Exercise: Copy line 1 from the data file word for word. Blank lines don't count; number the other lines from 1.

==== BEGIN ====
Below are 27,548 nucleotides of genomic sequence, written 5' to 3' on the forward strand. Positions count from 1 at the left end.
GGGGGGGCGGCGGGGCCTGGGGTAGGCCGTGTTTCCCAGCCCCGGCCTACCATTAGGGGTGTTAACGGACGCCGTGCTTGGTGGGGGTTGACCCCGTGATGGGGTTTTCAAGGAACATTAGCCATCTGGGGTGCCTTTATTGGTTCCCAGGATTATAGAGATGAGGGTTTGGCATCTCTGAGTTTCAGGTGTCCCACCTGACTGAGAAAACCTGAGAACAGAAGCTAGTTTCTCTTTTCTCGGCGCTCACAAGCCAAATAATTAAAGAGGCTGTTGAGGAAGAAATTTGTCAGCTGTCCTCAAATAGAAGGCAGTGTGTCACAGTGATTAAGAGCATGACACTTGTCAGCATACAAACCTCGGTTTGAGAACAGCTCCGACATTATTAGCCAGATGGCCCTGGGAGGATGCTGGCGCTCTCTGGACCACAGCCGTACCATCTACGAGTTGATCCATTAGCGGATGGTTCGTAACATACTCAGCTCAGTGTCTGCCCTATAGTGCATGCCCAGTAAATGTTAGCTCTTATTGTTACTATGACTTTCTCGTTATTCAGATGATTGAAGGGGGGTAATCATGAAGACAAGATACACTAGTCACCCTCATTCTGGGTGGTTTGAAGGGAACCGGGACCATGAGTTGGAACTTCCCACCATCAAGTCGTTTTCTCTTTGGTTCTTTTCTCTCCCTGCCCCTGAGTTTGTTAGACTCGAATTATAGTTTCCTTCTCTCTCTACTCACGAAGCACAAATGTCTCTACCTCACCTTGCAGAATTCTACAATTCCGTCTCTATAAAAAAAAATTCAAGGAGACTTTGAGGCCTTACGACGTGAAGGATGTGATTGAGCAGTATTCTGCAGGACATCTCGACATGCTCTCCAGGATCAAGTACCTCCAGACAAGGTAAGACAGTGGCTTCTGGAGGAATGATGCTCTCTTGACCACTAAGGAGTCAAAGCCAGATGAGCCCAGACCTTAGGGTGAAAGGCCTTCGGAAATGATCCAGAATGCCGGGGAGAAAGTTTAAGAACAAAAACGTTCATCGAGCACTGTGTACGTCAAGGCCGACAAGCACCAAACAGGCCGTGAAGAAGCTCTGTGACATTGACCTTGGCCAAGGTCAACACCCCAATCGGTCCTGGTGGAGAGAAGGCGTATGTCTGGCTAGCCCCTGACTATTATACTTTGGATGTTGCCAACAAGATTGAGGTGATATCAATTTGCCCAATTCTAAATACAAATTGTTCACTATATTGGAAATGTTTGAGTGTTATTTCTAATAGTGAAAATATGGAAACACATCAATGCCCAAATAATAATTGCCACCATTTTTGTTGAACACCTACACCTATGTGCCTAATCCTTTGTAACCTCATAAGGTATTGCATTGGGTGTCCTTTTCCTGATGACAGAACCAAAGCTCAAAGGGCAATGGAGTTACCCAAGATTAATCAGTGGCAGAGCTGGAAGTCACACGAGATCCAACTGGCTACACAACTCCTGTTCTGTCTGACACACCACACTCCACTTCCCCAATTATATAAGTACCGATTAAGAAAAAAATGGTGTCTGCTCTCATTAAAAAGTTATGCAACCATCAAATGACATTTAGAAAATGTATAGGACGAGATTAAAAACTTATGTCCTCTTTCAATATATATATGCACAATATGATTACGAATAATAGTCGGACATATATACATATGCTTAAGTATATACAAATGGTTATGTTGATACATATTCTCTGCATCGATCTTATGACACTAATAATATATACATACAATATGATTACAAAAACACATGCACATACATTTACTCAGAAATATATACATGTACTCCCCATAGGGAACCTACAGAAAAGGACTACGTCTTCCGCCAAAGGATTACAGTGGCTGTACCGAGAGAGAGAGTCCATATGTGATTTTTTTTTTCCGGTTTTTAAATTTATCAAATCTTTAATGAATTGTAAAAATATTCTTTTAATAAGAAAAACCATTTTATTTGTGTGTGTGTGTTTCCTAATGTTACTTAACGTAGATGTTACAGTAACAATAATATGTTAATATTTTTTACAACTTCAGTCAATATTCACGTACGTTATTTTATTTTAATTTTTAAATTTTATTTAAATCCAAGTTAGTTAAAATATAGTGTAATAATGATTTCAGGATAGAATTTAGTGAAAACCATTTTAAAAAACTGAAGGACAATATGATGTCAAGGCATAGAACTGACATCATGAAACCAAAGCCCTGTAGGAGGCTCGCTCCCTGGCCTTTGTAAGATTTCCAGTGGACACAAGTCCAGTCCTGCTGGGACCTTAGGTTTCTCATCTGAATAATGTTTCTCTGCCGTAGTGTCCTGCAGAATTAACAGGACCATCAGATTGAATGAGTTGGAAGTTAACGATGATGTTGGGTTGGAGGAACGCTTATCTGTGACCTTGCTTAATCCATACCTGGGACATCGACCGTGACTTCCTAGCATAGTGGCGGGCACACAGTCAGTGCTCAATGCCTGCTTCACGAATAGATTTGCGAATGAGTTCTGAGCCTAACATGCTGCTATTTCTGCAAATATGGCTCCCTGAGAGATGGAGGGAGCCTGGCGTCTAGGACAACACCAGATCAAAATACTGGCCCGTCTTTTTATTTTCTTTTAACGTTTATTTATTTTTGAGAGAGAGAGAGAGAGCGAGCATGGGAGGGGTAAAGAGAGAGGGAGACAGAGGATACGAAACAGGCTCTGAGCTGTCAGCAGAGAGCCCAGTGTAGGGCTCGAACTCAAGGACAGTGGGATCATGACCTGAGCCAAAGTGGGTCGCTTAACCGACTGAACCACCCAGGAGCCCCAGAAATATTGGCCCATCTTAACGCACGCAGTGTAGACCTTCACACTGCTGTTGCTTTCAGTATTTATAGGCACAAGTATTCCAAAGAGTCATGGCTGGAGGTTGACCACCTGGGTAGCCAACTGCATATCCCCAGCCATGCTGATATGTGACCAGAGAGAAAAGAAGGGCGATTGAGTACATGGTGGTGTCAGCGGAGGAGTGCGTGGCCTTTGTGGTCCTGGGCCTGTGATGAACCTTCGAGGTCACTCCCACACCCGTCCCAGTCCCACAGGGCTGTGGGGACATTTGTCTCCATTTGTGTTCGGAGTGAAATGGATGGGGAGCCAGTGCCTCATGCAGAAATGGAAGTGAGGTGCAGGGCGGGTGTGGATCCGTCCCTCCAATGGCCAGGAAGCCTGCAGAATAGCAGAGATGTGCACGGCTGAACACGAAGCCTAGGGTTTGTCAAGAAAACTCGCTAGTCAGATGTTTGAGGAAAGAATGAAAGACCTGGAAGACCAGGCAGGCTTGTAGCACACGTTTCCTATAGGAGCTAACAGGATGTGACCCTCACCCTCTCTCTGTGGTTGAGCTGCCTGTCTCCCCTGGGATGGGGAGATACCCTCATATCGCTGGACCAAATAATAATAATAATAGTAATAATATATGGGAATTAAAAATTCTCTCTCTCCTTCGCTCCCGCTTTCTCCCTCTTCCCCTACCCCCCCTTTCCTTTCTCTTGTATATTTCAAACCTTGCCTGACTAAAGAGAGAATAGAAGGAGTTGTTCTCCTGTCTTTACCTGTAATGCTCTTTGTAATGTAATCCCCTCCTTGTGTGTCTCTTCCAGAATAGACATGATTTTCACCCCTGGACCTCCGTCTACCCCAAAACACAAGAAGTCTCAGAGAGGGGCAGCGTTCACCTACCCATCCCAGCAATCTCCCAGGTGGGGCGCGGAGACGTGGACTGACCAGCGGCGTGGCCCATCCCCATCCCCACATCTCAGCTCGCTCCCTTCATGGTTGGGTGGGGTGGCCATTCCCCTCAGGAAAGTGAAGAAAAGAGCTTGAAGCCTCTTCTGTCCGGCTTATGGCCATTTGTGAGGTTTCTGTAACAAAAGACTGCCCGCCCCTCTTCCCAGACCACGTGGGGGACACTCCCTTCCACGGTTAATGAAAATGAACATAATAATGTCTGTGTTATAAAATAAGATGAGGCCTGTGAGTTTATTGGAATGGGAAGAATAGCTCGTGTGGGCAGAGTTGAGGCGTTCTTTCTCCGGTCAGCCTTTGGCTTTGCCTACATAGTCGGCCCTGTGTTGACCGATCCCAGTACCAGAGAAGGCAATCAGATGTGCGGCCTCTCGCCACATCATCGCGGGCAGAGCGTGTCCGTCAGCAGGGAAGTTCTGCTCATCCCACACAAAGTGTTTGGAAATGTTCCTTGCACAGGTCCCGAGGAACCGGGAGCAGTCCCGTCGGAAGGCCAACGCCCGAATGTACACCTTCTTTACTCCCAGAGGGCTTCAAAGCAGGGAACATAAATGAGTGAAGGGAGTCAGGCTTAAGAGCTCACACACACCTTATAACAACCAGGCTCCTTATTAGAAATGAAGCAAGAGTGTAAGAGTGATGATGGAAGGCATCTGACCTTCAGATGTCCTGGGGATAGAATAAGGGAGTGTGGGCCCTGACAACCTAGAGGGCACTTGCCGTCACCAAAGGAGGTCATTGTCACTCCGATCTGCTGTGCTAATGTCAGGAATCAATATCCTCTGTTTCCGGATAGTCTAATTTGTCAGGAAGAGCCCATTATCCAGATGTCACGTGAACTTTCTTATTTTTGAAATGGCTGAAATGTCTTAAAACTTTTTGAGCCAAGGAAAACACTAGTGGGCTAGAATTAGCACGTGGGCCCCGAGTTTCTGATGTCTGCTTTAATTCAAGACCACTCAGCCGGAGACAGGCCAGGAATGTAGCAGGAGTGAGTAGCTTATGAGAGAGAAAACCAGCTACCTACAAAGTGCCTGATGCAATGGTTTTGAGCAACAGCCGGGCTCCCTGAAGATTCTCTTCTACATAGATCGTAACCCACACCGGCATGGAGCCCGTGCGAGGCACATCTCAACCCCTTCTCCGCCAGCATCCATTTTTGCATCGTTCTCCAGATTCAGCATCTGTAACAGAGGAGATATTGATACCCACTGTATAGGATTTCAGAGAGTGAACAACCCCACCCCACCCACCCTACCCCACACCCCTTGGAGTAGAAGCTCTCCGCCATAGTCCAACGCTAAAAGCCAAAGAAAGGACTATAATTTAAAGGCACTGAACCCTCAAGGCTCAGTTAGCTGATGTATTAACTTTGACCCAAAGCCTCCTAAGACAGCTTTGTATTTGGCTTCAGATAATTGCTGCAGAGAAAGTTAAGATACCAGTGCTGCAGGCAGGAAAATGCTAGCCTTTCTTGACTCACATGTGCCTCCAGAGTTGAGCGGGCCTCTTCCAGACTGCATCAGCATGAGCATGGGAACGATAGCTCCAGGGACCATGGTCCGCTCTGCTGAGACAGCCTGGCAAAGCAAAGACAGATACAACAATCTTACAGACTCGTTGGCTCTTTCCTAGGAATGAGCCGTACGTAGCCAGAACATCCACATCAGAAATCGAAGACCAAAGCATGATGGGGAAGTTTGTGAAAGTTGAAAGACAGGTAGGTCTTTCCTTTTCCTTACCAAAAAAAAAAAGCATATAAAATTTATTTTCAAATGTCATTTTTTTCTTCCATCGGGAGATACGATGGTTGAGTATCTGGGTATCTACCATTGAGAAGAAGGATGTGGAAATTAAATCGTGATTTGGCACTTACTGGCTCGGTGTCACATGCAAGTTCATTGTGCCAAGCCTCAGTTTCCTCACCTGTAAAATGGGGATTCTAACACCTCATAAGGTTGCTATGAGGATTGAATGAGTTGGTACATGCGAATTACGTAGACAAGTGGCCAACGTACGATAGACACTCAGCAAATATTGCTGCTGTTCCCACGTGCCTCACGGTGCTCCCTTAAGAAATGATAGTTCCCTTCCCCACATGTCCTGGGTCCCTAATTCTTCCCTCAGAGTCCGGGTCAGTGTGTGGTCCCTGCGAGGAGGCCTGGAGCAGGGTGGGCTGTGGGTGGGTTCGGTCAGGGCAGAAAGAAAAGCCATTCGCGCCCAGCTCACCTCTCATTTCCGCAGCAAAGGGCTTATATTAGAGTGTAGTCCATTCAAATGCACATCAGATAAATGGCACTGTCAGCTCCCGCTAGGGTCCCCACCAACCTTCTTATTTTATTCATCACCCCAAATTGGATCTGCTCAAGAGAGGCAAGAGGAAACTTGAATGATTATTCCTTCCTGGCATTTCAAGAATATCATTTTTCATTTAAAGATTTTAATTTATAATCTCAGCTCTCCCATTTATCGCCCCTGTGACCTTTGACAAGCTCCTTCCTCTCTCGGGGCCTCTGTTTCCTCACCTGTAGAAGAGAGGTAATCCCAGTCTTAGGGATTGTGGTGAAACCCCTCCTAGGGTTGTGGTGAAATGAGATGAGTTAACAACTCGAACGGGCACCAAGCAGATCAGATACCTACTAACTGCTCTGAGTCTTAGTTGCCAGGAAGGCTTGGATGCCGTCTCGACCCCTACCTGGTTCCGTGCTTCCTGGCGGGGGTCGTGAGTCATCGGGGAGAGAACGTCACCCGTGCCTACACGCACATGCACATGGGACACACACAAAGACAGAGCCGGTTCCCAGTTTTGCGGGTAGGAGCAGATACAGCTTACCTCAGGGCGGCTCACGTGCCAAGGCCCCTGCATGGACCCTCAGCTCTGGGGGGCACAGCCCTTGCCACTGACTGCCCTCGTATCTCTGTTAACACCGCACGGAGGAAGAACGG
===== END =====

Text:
Below are 27,548 nucleotides of genomic sequence, written 5' to 3' on the forward strand. Positions count from 1 at the left end.